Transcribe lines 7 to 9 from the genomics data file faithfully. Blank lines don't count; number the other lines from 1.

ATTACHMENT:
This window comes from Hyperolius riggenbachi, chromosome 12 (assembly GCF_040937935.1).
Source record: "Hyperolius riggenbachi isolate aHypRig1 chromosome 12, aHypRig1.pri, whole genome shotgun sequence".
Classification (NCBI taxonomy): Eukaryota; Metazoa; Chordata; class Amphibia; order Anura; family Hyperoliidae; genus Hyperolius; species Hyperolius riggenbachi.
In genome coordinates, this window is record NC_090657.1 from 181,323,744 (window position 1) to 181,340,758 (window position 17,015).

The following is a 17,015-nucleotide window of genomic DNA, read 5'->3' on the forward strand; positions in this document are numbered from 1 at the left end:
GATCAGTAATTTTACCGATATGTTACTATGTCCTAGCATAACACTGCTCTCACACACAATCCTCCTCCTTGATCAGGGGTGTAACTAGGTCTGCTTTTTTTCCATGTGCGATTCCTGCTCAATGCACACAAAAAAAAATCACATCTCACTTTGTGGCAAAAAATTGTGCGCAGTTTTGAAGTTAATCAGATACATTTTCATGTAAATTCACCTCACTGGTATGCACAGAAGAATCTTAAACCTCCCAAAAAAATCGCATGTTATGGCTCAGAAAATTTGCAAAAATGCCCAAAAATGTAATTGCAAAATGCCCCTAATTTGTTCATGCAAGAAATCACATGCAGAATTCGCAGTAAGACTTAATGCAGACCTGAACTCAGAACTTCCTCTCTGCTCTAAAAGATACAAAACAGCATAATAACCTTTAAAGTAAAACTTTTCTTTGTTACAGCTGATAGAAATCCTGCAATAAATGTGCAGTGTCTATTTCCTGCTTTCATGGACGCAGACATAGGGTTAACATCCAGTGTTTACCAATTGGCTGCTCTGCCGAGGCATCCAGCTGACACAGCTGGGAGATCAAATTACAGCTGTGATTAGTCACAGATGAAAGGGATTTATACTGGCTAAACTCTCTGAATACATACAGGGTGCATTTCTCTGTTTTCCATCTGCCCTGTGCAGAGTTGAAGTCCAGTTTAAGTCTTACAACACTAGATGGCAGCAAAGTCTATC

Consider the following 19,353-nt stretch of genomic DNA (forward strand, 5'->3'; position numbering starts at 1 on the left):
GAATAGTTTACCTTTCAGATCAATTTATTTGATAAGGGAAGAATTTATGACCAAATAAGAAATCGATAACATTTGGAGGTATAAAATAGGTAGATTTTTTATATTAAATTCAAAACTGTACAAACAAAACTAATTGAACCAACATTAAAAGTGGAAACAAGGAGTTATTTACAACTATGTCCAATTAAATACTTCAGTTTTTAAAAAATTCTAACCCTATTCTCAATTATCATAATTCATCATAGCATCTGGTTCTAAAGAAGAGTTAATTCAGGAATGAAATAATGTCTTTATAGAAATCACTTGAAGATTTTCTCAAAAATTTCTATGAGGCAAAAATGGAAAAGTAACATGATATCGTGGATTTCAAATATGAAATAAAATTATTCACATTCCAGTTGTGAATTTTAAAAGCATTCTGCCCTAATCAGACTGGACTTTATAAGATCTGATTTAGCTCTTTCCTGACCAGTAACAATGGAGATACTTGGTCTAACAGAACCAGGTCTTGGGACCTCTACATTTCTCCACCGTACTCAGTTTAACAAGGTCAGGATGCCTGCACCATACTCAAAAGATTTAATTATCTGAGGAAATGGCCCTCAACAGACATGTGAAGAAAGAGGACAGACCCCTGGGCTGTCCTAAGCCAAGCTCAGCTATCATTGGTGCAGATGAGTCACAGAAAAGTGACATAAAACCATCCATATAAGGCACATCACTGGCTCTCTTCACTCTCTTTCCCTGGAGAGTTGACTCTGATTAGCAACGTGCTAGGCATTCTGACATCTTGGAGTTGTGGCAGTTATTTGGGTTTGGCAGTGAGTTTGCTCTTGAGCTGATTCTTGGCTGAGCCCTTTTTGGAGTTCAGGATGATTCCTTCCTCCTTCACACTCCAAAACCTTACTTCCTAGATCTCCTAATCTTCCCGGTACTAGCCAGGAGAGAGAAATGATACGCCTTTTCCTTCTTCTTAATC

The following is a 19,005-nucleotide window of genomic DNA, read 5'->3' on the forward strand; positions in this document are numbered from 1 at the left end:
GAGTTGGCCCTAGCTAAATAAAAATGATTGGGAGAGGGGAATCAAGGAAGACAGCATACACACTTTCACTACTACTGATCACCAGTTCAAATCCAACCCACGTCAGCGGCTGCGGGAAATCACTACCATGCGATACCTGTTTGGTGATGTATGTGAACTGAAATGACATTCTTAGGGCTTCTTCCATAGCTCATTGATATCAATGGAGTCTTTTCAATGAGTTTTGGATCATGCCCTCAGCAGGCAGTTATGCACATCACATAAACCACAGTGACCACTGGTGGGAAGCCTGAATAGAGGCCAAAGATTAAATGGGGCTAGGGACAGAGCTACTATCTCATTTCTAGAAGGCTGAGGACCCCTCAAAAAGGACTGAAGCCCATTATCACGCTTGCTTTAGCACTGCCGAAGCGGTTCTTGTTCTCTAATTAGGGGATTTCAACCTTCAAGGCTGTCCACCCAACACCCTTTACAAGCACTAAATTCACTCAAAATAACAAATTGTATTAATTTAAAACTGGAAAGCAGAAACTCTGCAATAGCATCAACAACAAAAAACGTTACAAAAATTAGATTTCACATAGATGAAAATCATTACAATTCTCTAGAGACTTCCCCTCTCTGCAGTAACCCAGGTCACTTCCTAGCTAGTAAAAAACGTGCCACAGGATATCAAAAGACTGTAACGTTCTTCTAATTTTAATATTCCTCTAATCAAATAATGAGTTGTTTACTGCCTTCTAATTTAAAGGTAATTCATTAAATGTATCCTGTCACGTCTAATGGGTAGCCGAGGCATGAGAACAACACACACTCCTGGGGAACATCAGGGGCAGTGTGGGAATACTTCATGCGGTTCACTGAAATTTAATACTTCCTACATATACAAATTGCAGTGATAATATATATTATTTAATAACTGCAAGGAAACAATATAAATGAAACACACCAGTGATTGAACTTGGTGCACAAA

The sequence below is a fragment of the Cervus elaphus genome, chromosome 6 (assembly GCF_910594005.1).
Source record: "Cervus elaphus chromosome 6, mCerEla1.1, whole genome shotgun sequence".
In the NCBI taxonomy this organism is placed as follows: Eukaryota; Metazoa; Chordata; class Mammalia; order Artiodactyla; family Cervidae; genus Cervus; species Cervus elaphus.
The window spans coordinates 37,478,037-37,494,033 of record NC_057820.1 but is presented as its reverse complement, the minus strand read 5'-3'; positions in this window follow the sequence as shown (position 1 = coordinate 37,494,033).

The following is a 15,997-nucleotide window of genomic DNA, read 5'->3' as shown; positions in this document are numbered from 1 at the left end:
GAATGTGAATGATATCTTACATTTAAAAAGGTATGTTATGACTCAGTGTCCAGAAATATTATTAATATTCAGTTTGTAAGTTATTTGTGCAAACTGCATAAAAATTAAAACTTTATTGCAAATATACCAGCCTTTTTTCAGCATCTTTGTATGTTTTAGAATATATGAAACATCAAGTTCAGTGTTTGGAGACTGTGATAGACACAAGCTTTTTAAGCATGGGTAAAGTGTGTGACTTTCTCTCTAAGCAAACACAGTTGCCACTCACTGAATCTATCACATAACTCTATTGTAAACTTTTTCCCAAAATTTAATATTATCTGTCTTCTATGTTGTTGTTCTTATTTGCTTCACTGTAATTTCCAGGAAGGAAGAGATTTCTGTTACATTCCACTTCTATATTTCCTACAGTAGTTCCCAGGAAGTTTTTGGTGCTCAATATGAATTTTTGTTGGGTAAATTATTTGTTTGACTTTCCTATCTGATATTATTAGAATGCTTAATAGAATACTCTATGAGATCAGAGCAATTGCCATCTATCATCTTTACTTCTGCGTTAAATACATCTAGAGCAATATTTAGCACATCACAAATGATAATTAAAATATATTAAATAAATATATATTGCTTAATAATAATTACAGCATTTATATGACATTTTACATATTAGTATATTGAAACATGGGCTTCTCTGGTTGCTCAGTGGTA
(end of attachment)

Consider the following 19,353-nt stretch of genomic DNA (forward strand, 5'->3'; position numbering starts at 1 on the left):
GAATAGTTTACCTTTCAGATCAATTTATTTGATAAGGGAAGAATTTATGACCAAATAAGAAATCGATAACATTTGGAGGTATAAAATAGGTAGATTTTTTATATTAAATTCAAAACTGTACAAACAAAACTAATTGAACCAACATTAAAAGTGGAAACAAGGAGTTATTTACAACTATGTCCAATTAAATACTTCAGTTTTTAAAAAATTCTAACCCTATTCTCAATTATCATAATTCATCATAGCATCTGGTTCTAAAGAAGAGTTAATTCAGGAATGAAATAATGTCTTTATAGAAATCACTTGAAGATTTTCTCAAAAATTTCTATGAGGCAAAAATGGAAAAGTAACATGATATCGTGGATTTCAAATATGAAATAAAATTATTCACATTCCAGTTGTGAATTTTAAAAGCATTCTGCCCTAATCAGACTGGACTTTATAAGATCTGATTTAGCTCTTTCCTGACCAGTAACAATGGAGATACTTGGTCTAACAGAACCAGGTCTTGGGACCTCTACATTTCTCCACCGTACTCAGTTTAACAAGGTCAGGATGCCTGCACCATACTCAAAAGATTTAATTATCTGAGGAAATGGCCCTCAACAGACATGTGAAGAAAGAGGACAGACCCCTGGGCTGTCCTAAGCCAAGCTCAGCTATCATTGGTGCAGATGAGTCACAGAAAAGTGACATAAAACCATCCATATAAGGCACATCACTGGCTCTCTTCACTCTCTTTCCCTGGAGAGTTGACTCTGATTAGCAACGTGCTAGGCATTCTGACATCTTGGAGTTGTGGCAGTTATTTGGGTTTGGCAGTGAGTTTGCTCTTGAGCTGATTCTTGGCTGAGCCCTTTTTGGAGTTCAGGATGATTCCTTCCTCCTTCACACTCCAAAACCTTACTTCCTAGATCTCCTAATCTTCCCGGTACTAGCCAGGAGAGAGAAATGATACGCCTTTTCCTTCTTCTTAATC

The following is a 19,005-nucleotide window of genomic DNA, read 5'->3' on the forward strand; positions in this document are numbered from 1 at the left end: